This is an accomplished historical novel about two very different sisters whose 1890s voyage from London into the remote outback of Australia becomes a journey of self-discovery, set against a landscape of wild beauty and courage.
London 1981 – Harriet Cameron is a talented young artist whose mother died when she was barely five. She and her beloved sister Sarah were brought up by their father the radical thinker and philosopher James Cameron.
After adventurer Henry Vincent arrives on the scene, the sisters lives are changed forever as Sarah, the beauty of the family marries him and embarks on a journey to Australia. Harriet, intensely missing her sister must decide whether to continue helping her father with his work or devote herself to painting.
When James Cameron suddenly dies Harriet is overwhelmed with grief. Seeking distraction she too sets out for Australia. By now Sarah and Henry are living on a farm settlement in the Northern Territory and Harriet’s unfortunate meeting with the rough Dan Brady on the voyage will later lead to violence and the truth about the cruelty of some white settlers towards the local indigenous Aborigines being brought to all.
The author explores her own past ancestors who moved from England and Scotland to these wild but beautiful areas of remote Northern Territories in Australia.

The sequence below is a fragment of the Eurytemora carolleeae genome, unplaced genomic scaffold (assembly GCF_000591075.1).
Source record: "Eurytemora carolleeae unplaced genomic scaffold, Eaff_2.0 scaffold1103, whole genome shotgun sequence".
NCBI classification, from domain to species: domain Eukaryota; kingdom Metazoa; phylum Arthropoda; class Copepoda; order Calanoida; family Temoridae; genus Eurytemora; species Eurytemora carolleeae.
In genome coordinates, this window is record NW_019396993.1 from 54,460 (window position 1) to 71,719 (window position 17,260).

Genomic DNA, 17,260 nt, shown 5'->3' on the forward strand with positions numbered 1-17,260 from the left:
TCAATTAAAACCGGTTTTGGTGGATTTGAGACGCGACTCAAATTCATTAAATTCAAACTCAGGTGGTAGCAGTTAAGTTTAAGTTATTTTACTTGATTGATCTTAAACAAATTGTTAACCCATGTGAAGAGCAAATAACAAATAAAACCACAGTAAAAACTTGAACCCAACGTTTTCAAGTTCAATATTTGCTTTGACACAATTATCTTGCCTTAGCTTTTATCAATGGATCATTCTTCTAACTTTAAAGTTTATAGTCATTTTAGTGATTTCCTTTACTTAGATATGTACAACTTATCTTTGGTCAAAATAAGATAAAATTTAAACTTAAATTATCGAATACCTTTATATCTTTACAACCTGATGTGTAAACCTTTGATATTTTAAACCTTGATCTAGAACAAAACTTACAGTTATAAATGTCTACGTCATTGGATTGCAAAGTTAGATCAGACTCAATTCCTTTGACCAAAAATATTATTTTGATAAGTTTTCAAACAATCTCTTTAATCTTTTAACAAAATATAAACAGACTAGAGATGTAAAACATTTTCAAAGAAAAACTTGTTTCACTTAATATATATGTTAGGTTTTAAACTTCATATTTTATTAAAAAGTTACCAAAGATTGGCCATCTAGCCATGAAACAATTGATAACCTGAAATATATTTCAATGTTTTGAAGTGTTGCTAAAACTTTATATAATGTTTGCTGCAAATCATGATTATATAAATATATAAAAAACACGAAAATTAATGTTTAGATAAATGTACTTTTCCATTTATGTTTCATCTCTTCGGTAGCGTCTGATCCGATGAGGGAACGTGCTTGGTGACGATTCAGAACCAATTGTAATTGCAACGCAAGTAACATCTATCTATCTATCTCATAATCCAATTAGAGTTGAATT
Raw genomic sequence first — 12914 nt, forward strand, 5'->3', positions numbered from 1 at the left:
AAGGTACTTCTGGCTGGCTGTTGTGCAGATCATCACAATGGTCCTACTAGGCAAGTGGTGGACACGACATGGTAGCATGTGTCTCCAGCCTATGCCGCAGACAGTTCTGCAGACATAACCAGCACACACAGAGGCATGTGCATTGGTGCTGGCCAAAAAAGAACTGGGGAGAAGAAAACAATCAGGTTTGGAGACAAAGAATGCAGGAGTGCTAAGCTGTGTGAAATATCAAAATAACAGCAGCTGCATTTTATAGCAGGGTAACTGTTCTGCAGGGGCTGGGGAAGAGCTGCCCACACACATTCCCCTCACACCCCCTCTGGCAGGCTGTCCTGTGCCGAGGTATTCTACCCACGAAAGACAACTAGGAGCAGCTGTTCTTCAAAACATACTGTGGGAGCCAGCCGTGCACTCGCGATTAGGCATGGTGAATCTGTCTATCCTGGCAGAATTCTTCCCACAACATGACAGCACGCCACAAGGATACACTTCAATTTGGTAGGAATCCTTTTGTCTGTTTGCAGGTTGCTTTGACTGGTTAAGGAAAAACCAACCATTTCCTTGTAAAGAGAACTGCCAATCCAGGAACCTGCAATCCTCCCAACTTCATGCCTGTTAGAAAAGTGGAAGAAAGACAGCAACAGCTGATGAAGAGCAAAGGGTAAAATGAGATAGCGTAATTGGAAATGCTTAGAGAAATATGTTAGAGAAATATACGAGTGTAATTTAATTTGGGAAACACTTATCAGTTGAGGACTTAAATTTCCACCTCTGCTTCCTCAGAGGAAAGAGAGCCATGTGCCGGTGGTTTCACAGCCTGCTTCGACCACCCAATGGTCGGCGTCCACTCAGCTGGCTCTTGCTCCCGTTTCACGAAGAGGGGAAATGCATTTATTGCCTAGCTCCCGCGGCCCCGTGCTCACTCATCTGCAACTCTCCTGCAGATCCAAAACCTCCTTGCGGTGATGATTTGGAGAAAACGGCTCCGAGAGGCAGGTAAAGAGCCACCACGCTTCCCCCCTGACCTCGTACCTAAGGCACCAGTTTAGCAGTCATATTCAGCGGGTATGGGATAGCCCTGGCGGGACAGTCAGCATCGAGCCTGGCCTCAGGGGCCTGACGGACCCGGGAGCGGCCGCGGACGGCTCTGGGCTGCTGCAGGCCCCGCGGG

The plot takes a little while to get going but there is interest gathering from both the family and political themes covering the prejudice against the Aborigines and the rights of women. I was interested to hear about the Australian version of suffragists (the Women’s Franchise League) and how women with education and views were often also rejected by their own white peers once they had travelled all that way.
The author describes the wide often harsh and hot landscapes well. There is timely discussion about the Aborigines lighting the fires to manage and ‘cleaning country’ to prevent further disastrous fires spreading to farmland (still a huge concern in Australia as we have seen this year).
Interesting and well written personal read. I think Booth’s other work is more contemporary but I did enjoy this novel a lot and learnt and could imagine a lot about the turn of the 19th into the 20th century for women who had crossed half the world to seek the truth about themselves. The romance maybe a little weak element although the character Mick had potential and maybe could lead to a further story?
I am sure book clubs will enjoy this particularly with those who have family in Australia or who have visited in the past.
Philipa Coughlan 4/4*
The Philosopher’s Daughters by Alison Booth
978-1-9130-6214-9 Red Door Press Paperback April 2020